Senate leader shelving local tax measure until 2012


This article was originally on a blog post platform and may be missing photos, graphics or links. See About archive blog posts.

The top Democrat in the state Senate said he is shelving until 2012 one of the year’s most explosive legislative gambits: a proposed law to grant cities, counties and more than 1,000 school districts broad new taxing authority.

The bill, which has already passed through the state Senate, would have allowed local officials, with approval of voters, to enact new taxes on things including income, cars, alcohol and medical marijuana. Business and taxpayer groups mobilized against it, threatening to fight it at the ballot.


In an interview, Senate President Pro Tem Darrell Steinberg (D-Sacramento) said he was tabling his measure as Democrats and Gov. Jerry Brown work to stitch together a political alliance -- that would hopefully include some of the business groups angered by his bill -- to push for a statewide tax initiative next year.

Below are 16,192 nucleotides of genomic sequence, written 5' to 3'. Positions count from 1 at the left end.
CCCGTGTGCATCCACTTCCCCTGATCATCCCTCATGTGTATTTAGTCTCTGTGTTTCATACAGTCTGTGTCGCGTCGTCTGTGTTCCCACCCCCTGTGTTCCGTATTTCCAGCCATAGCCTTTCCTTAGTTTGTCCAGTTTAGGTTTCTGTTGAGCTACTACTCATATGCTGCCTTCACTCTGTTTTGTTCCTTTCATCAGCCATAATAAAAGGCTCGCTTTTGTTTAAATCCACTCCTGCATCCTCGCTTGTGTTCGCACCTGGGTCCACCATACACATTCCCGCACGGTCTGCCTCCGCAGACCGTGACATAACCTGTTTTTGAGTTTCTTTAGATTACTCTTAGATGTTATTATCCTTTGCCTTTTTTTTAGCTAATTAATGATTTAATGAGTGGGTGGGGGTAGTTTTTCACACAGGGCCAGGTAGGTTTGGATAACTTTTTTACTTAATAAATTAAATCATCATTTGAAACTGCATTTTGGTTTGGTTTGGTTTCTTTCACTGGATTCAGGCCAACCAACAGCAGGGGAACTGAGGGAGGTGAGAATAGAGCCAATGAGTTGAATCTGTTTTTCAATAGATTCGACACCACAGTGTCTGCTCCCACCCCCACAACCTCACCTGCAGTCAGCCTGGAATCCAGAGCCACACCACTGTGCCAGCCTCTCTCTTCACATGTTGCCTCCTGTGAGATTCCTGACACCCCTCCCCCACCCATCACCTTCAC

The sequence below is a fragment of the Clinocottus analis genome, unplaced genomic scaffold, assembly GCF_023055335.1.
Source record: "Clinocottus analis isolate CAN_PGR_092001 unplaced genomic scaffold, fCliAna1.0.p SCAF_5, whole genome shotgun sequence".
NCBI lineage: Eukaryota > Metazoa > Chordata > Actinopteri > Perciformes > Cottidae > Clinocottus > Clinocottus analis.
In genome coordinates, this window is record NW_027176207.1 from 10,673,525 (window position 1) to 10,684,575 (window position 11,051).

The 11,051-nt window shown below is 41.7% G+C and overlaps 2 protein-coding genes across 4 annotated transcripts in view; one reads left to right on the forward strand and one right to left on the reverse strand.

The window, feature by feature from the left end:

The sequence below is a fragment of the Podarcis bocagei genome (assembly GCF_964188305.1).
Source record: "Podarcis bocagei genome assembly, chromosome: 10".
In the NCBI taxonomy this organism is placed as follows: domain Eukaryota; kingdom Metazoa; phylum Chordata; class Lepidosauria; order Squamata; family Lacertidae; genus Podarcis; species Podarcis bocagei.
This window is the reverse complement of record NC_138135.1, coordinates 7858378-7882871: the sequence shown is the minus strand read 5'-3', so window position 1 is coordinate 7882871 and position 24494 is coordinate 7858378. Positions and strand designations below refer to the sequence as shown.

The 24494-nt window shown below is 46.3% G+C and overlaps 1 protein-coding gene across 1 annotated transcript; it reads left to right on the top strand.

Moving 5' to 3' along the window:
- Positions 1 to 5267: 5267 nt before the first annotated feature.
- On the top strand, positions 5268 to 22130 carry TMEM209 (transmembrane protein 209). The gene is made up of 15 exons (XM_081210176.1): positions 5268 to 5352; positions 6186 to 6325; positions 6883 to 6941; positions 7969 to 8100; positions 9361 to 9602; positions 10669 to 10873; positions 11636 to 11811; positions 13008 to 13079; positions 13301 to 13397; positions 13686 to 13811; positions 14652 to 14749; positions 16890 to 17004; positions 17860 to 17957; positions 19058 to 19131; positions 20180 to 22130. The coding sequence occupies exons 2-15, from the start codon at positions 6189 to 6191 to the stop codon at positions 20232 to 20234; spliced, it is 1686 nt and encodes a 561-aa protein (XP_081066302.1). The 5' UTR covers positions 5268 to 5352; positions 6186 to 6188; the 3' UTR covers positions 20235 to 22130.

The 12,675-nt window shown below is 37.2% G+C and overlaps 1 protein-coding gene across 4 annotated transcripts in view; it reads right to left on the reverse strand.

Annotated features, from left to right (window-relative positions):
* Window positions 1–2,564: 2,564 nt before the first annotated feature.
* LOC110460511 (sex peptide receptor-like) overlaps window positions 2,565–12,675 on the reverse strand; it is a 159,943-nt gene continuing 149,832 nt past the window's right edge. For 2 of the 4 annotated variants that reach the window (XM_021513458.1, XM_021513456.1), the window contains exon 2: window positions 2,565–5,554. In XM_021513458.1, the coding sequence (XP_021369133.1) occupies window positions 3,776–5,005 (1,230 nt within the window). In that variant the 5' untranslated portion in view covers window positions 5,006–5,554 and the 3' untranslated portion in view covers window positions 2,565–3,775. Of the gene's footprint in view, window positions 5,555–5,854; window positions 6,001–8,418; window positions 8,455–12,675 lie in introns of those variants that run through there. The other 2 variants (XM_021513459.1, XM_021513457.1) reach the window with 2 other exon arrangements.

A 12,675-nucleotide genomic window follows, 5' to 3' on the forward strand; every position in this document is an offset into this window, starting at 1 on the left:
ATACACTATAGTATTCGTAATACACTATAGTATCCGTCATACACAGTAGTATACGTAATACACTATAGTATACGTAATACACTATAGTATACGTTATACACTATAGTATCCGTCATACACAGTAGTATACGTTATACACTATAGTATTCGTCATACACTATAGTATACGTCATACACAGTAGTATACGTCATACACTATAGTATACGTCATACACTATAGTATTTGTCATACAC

“We don’t want to work at cross-purposes to build a broad-based coalition,” he said.

Steinberg said he would send the bill, SB 23 x 1, to the Assembly but didn’t plan to pursue it until the broader debate on statewide taxes occurred next year.

“I’m acutely aware of the sensitivity,” he said, “and the business community, by and large, really dislikes the measure.”

Steinberg’s decision come as a new bipartisan poll by The Times and the USC Dornsife College of Letters, Arts and Sciences showed support for a narrower version of the idea he had floated. Nearly 60% of respondents said they would support a measure to allow local governments to ask voters for new taxes on cigarettes, sugary drinks, liquor and oil pumped from the ground.


California voters see some bright spots in grim budget


Make California Legislature part-time, poll majority says

Californians would rather ease penalties than pay more for prisons

-- Shane Goldmacher in Sacramento